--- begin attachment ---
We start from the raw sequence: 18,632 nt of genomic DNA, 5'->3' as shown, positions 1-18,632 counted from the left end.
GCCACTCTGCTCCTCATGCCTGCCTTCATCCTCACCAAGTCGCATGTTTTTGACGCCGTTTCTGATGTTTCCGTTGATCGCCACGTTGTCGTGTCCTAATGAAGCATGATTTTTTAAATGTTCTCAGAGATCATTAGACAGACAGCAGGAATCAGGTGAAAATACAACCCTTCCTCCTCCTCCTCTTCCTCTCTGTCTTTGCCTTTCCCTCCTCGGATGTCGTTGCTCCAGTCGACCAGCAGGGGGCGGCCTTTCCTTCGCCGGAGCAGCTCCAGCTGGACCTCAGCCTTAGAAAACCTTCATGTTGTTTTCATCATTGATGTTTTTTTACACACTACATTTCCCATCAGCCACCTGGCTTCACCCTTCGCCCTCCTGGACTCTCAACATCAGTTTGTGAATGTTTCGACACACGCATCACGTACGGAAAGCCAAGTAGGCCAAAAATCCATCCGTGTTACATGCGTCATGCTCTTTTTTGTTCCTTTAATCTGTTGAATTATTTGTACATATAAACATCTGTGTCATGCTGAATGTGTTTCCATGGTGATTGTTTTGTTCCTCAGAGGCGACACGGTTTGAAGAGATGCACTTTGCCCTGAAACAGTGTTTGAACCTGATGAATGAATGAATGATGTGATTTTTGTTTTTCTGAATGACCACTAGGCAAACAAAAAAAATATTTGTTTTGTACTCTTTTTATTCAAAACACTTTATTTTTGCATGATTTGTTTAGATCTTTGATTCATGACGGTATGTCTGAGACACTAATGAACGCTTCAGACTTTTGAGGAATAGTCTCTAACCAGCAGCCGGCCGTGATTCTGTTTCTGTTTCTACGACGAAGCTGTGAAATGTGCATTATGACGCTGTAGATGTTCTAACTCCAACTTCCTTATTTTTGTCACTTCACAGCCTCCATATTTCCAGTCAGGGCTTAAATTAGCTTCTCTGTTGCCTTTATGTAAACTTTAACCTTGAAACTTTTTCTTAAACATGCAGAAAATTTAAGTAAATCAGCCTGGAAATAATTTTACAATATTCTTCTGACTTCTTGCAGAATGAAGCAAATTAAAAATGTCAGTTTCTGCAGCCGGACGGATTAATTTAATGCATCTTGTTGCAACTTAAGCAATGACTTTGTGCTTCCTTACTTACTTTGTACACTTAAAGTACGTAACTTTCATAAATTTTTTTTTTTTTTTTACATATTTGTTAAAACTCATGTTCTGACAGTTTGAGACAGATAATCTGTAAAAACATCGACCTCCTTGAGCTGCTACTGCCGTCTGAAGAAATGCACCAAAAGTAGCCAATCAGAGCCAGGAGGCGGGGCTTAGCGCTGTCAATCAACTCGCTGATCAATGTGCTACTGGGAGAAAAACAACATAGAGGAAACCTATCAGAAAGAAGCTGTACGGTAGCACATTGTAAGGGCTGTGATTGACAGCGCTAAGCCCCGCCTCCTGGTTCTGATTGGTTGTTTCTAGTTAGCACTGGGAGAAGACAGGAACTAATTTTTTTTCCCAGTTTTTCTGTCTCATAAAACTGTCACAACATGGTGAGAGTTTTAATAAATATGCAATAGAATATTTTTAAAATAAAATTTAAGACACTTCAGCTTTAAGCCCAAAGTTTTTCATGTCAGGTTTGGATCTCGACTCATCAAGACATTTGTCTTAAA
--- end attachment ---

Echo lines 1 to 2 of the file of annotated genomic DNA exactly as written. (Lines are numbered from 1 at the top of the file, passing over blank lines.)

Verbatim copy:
We start from the raw sequence: 18,632 nt of genomic DNA, 5'->3' as shown, positions 1-18,632 counted from the left end.
GCCACTCTGCTCCTCATGCCTGCCTTCATCCTCACCAAGTCGCATGTTTTTGACGCCGTTTCTGATGTTTCCGTTGATCGCCACGTTGTCGTGTCCTAATGAAGCATGATTTTTTAAATGTTCTCAGAGATCATTAGACAGACAGCAGGAATCAGGTGAAAATACAACCCTTCCTCCTCCTCCTCTTCCTCTCTGTCTTTGCCTTTCCCTCCTCGGATGTCGTTGCTCCAGTCGACCAGCAGGGGGCGGCCTTTCCTTCGCCGGAGCAGCTCCAGCTGGACCTCAGCCTTAGAAAACCTTCATGTTGTTTTCATCATTGATGTTTTTTTACACACTACATTTCCCATCAGCCACCTGGCTTCACCCTTCGCCCTCCTGGACTCTCAACATCAGTTTGTGAATGTTTCGACACACGCATCACGTACGGAAAGCCAAGTAGGCCAAAAATCCATCCGTGTTACATGCGTCATGCTCTTTTTTGTTCCTTTAATCTGTTGAATTATTTGTACATATAAACATCTGTGTCATGCTGAATGTGTTTCCATGGTGATTGTTTTGTTCCTCAGAGGCGACACGGTTTGAAGAGATGCACTTTGCCCTGAAACAGTGTTTGAACCTGATGAATGAATGAATGATGTGATTTTTGTTTTTCTGAATGACCACTAGGCAAACAAAAAAAATATTTGTTTTGTACTCTTTTTATTCAAAACACTTTATTTTTGCATGATTTGTTTAGATCTTTGATTCATGACGGTATGTCTGAGACACTAATGAACGCTTCAGACTTTTGAGGAATAGTCTCTAACCAGCAGCCGGCCGTGATTCTGTTTCTGTTTCTACGACGAAGCTGTGAAATGTGCATTATGACGCTGTAGATGTTCTAACTCCAACTTCCTTATTTTTGTCACTTCACAGCCTCCATATTTCCAGTCAGGGCTTAAATTAGCTTCTCTGTTGCCTTTATGTAAACTTTAACCTTGAAACTTTTTCTTAAACATGCAGAAAATTTAAGTAAATCAGCCTGGAAATAATTTTACAATATTCTTCTGACTTCTTGCAGAATGAAGCAAATTAAAAATGTCAGTTTCTGCAGCCGGACGGATTAATTTAATGCATCTTGTTGCAACTTAAGCAATGACTTTGTGCTTCCTTACTTACTTTGTACACTTAAAGTACGTAACTTTCATAAATTTTTTTTTTTTTTTTACATATTTGTTAAAACTCATGTTCTGACAGTTTGAGACAGATAATCTGTAAAAACATCGACCTCCTTGAGCTGCTACTGCCGTCTGAAGAAATGCACCAAAAGTAGCCAATCAGAGCCAGGAGGCGGGGCTTAGCGCTGTCAATCAACTCGCTGATCAATGTGCTACTGGGAGAAAAACAACATAGAGGAAACCTATCAGAAAGAAGCTGTACGGTAGCACATTGTAAGGGCTGTGATTGACAGCGCTAAGCCCCGCCTCCTGGTTCTGATTGGTTGTTTCTAGTTAGCACTGGGAGAAGACAGGAACTAATTTTTTTTCCCAGTTTTTCTGTCTCATAAAACTGTCACAACATGGTGAGAGTTTTAATAAATATGCAATAGAATATTTTTAAAATAAAATTTAAGACACTTCAGCTTTAAGCCCAAAGTTTTTCATGTCAGGTTTGGATCTCGACTCATCAAGACATTTGTCTTAAA